Reviews for the Easily Distracted:
So? Another Disney "Classic?" I'm less annoyed by Big Mouse calling everything a classic than I am their strategy of only releasing their movies "from the vault" at certain times. Kids don't just decide they want to watch The Little Mermaid during your stupid windows of opportunity.
Rating Using Random Objects Revelant To The Film: Two Ice Pirates out of five.
Brief Plot Synopsis: Spunky princess must save town from magically powered sister (and queen), and also save queen from herself.
Miranda Sings Live...You're Welcome
TicketsSun., Jan. 22, 8:00pm
The Curious Incident of the Dog In the Night-Time (Touring)
TicketsTue., Jan. 24, 7:30pm
Super Comedy Bowl Explosion
TicketsWed., Feb. 1, 8:00pm
Love Jones, The Musical
TicketsThu., Feb. 2, 7:30pm
TicketsSat., Feb. 11, 7:00pm
Tagline: "From the creators of Tangled and Wreck-It Ralph."
Better Tagline: "From the creators of The Aristocats and Treasure Planet."
Not So Brief Plot Synopsis: Very loosely based on Hans Christian Andersen's The Snow Queen, Frozen is the story of two sisters: Elsa (Idina Menzel), the oldest and soon-to-be crowned queen of Arendelle, and Anna (Kristen Bell), the younger, more adventurous one. In addition to no-doubt formidable bureaucratic powers, Elsa can create snow and ice, but she hides this ability from the world after accidentally injuring Anna as a child. At her coronation, she accidentally unleashes an eternal winter and flees into the mountains, forcing Anna - with the help of a strapping mountain man (Jonathan Groff) - to pursue and get her to dispell the curse before they succumb to a terrible fate: playing hockey for eternity. And also probably death.
"Critical" Analysis: With Frozen writer/co-director Jennifer Lee appears to be trying to atone for some of Disney's past sins. The two main characters are both female, and neither of their primary objectives involve landing a man. Obviously they're both still princesses, but at least in this case Elsa and Anna are not wholly defined by their royal heritage.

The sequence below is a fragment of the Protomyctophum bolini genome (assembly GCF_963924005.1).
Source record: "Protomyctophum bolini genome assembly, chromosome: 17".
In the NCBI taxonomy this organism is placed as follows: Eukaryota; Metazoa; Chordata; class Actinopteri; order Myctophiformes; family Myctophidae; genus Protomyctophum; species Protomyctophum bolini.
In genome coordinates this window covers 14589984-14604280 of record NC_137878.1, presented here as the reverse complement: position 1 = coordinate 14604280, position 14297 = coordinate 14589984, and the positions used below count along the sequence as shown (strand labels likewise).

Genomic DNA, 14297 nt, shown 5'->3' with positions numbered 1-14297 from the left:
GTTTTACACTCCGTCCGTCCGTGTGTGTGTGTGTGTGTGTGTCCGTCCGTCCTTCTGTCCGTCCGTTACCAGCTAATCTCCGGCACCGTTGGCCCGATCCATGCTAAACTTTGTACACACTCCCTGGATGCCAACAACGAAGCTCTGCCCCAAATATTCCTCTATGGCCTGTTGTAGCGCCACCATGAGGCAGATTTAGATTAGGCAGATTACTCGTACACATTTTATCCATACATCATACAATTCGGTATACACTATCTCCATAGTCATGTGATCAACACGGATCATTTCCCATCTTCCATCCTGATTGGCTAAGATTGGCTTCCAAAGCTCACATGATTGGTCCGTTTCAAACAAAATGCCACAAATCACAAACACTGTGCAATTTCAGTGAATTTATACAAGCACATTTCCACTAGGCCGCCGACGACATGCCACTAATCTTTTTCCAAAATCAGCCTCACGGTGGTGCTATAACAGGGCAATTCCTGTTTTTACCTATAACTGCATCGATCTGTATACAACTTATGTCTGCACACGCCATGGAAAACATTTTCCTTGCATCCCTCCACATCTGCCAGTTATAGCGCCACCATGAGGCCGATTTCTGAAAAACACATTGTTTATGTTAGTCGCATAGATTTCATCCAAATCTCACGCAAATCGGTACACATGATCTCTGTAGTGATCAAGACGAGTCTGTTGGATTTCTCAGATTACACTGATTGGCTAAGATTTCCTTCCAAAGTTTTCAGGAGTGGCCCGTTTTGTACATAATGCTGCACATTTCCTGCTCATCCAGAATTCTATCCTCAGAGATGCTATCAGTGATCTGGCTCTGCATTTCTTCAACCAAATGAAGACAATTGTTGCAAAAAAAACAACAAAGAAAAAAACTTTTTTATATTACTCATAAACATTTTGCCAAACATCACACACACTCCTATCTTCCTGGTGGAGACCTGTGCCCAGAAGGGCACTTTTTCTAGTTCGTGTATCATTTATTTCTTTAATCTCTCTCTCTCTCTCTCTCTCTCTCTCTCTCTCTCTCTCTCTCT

The animation is also some of the best Disney has ever done (who wouldn't jump at the chance to animate some frost fractals?), and the pseudo-Scandinavian landscape is rendered beautifully. It also probably goes without saying that Menzel and Bell are fine vocalists.
It's just too bad the songs are, well, mostly crap.
Again, Menzel could sing the Oscar Meyer Weiner song and she'd probably win a Tony, but a great voice doesn't hide the fact that lyrically, these are some of the worst songs I've ever heard in a Disney movie this side of Hercules. The big single (at least, the one Disney is pushing the hardest) is supposed to be "Let It Go," Elsa's anthem about freeing the shackles of her past:
Let it go, let it go
Can't hold it back anymore
Let it go, let it go
Turn my back and slam the door
Yeah, I realize it's *Disney*, but Robert Lopez and Kristen Anderson-Lopez are no Alan Menken and Howard Ashman. There are a couple of memorable songs here, but one is "In Summer," sung by Olaf the Snowman. Olaf likes warm hugs and imagining what it would be like to hang out on the beach (it's funny because he's a SNOWman). But that's less empowering and more amusing diversion, which Frozen really could've used more of.
And for a movie that's almost an hour and 50 minutes long, very little happens. Elsa flees, Anna follows, some stuff happens. Throughout are all the familiar Disney beats that started wearing thing around Pocahontas. It isn't until the final act that the film's true villain is revealed, and the climactic scene is almost a note for note ripoff of Beauty and the Beast.
I'm afraid a lot of people are going to be distracted by how pretty Frozen is and ignore its significant flaws. Then again, it's Thanksgiving and there's a new Disney movie out. Nothing I've said here is going to matter one iota.
Frozen is in theaters today. I hope your kids aren't like mine and think they can build our own Olaf -- in Houston -- for Christmas.
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